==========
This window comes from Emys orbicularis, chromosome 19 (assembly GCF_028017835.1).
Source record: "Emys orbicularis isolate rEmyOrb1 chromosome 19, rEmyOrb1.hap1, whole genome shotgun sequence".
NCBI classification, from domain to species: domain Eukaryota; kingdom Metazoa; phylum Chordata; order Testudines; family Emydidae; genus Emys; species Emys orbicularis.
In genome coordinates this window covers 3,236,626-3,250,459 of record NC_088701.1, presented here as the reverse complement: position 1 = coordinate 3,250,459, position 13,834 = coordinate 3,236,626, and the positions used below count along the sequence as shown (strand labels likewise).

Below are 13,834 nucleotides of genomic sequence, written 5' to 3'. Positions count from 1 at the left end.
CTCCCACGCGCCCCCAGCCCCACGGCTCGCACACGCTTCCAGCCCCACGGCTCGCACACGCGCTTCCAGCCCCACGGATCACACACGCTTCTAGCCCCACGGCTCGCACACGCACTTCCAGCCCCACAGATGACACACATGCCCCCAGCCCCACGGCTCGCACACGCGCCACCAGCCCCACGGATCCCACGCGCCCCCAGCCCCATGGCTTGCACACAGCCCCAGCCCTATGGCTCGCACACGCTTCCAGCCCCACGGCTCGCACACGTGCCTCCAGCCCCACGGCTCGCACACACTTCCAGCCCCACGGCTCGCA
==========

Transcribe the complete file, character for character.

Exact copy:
This window comes from Emys orbicularis, chromosome 19 (assembly GCF_028017835.1).
Source record: "Emys orbicularis isolate rEmyOrb1 chromosome 19, rEmyOrb1.hap1, whole genome shotgun sequence".
NCBI classification, from domain to species: domain Eukaryota; kingdom Metazoa; phylum Chordata; order Testudines; family Emydidae; genus Emys; species Emys orbicularis.
In genome coordinates this window covers 3,236,626-3,250,459 of record NC_088701.1, presented here as the reverse complement: position 1 = coordinate 3,250,459, position 13,834 = coordinate 3,236,626, and the positions used below count along the sequence as shown (strand labels likewise).

Below are 13,834 nucleotides of genomic sequence, written 5' to 3'. Positions count from 1 at the left end.
CTCCCACGCGCCCCCAGCCCCACGGCTCGCACACGCTTCCAGCCCCACGGCTCGCACACGCGCTTCCAGCCCCACGGATCACACACGCTTCTAGCCCCACGGCTCGCACACGCACTTCCAGCCCCACAGATGACACACATGCCCCCAGCCCCACGGCTCGCACACGCGCCACCAGCCCCACGGATCCCACGCGCCCCCAGCCCCATGGCTTGCACACAGCCCCAGCCCTATGGCTCGCACACGCTTCCAGCCCCACGGCTCGCACACGTGCCTCCAGCCCCACGGCTCGCACACACTTCCAGCCCCACGGCTCGCA